Doctors for the World

Expansive medical discoveries, universal health care, and a massive annual output of highly trained doctors is only a fraction of what Cuba has contributed to its citizens and the global health community. Like all of the Cuban public sector, doctors are paid by the state. Doctors often make less than those working in the tourist industry. The practice of medicine in Cuba is driven by love and prevention, according to Dr. Mercedes Pena Brito, a Primary Care Doctor at a local “Policlinico.”

“I was driven by the humanitarian aspect of medicine,” Brito explained as she described her various mission trips to Honduras, Brazil and Venezuela. In times of severe crisis throughout the world, Cuba is often the first to respond by sending doctors and medicine. In response to Hurricane Erika on the island of Dominica, Cuba was one of the first to respond sending over 100 doctors.

Cuba recognizes the importance of direct humanitarian assistance through the aid of its doctors, but knows that this alone is not sufficient to solve larger global public health issues. Due to economic constraints, the developing world struggles to produce doctors. This is exacerbated by the inability to compete with the potential salaries received in Europe or the United States, often resulting in the so-called “brain drain.” Socially conscious and diverse, The Latin American School of Medicine often referred to as ELAM, is Cuba’s way of helping to alleviate this issue. ELAM offers medical training directly to students from around the globe whose economic and/or social background would make this reality otherwise impossible. Free of charge for the majority of its students, ELAM has created possibilities for arguably the worlds most passionate medical students.

“The application process does not just focus on your grades but you as an overall person, your contributions to society, and why you are interested in medicine,” explained Joshua Johnson.

Johnson is a graduate of Wabash University and is currently going into his second year at ELAM. He stated that what makes the program so amazing is that it enables its students to build an international network of doctors. Across borders and cultures students are enabled to exchange ideas which may lead to further medical advances, something Johnson said is extremely important in the field of medicine.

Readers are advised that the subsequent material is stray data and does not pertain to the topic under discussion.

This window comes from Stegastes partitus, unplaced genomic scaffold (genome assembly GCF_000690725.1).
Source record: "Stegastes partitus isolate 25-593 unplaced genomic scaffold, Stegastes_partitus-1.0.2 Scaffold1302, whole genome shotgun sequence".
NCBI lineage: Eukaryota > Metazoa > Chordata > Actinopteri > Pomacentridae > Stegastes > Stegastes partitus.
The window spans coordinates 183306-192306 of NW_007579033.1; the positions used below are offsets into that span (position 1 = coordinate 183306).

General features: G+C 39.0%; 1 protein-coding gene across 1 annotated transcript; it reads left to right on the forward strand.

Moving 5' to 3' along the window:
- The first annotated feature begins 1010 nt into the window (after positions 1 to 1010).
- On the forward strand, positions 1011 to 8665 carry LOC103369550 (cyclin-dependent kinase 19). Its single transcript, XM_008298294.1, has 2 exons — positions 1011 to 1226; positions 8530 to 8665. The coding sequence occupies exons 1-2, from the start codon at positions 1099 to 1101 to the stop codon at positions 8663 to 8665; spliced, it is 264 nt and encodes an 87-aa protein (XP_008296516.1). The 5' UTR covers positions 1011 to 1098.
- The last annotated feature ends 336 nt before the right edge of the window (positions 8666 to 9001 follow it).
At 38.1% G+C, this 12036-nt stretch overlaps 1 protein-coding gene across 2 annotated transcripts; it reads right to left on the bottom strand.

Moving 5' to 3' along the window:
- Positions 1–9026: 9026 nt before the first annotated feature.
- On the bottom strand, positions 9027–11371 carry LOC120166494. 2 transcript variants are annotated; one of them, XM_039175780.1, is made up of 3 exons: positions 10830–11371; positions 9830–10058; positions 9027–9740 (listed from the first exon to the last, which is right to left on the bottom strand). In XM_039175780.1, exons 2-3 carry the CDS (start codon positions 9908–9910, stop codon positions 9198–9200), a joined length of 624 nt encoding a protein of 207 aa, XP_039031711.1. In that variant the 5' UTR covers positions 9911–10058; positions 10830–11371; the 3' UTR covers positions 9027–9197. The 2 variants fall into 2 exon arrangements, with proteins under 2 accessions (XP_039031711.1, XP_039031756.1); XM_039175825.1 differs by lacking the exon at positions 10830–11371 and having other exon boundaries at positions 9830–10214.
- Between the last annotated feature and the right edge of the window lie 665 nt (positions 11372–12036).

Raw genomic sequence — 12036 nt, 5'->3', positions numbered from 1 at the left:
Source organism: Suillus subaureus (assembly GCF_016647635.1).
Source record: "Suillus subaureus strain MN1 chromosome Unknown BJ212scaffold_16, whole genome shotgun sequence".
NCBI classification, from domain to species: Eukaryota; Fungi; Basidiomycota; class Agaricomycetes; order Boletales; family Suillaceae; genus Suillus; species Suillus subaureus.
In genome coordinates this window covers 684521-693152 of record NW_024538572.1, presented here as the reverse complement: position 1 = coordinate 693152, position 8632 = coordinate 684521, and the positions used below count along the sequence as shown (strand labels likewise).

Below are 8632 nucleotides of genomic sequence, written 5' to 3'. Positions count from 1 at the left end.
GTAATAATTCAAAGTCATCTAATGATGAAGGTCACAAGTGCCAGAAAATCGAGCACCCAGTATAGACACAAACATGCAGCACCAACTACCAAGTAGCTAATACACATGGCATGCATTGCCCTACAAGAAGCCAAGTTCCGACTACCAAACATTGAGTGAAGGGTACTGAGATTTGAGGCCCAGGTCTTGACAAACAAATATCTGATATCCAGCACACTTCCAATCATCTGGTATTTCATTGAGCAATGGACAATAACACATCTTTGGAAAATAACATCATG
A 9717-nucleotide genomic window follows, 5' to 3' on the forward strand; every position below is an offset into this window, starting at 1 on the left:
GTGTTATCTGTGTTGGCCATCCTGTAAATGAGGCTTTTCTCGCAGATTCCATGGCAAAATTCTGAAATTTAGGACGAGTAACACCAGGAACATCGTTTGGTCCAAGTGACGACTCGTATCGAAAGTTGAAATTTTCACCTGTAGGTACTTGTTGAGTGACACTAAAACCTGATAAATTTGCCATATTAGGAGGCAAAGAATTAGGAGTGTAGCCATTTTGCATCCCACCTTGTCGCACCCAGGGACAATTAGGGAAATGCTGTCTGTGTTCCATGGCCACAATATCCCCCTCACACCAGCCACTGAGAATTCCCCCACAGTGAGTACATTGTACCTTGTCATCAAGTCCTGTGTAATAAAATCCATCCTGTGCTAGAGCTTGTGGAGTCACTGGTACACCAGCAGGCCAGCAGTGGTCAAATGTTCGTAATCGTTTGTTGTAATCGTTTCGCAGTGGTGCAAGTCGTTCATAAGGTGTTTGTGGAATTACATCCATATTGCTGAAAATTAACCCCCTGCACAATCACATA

Maryam Farrakhan, a second year student at ELAM and graduate of the University of California Los Angeles, said she was introduced to the school through her grandfather, civil rights activist Louis Farrakhan. For Maryam, being amongst future black doctors and people of colour from all over the world, is what excited and attracted her most to the University.

“Our professors really want us to succeed, they want us to make it through,” emphasized Maryam as she talked about some of the challenges of receiving a medical education in Spanish, which is now her second language. A South African third year who goes by the name of Simms, 22, expressed that if it was not for ELAM, he “would not be on the path to becoming a doctor right now.” He described the difficulty of getting accepted into medical school in South Africa, and how the teaching style there makes the level of stress almost unbearable for those who learn and work best in community.

At the end of this six year program, students have the knowledge they need to pass the series of licensing exams to practice in their respective countries. All of the students we spoke with emphasized their intentions to return home to their countries, especially in communities that lack doctors.

ELAM is producing doctors whose desire to save lives supersedes the possibility of acquiring a six figure salary. The students of ELAM are driven by compassion, love, and dedication to tackling some of the world’s most difficult health issues including health epidemics that directly impact many of the students’ home countries. The walls of the University are decorated with art representing the students’ various cultures and backgrounds. Within these walls they are brought together to work to produce a healthier world.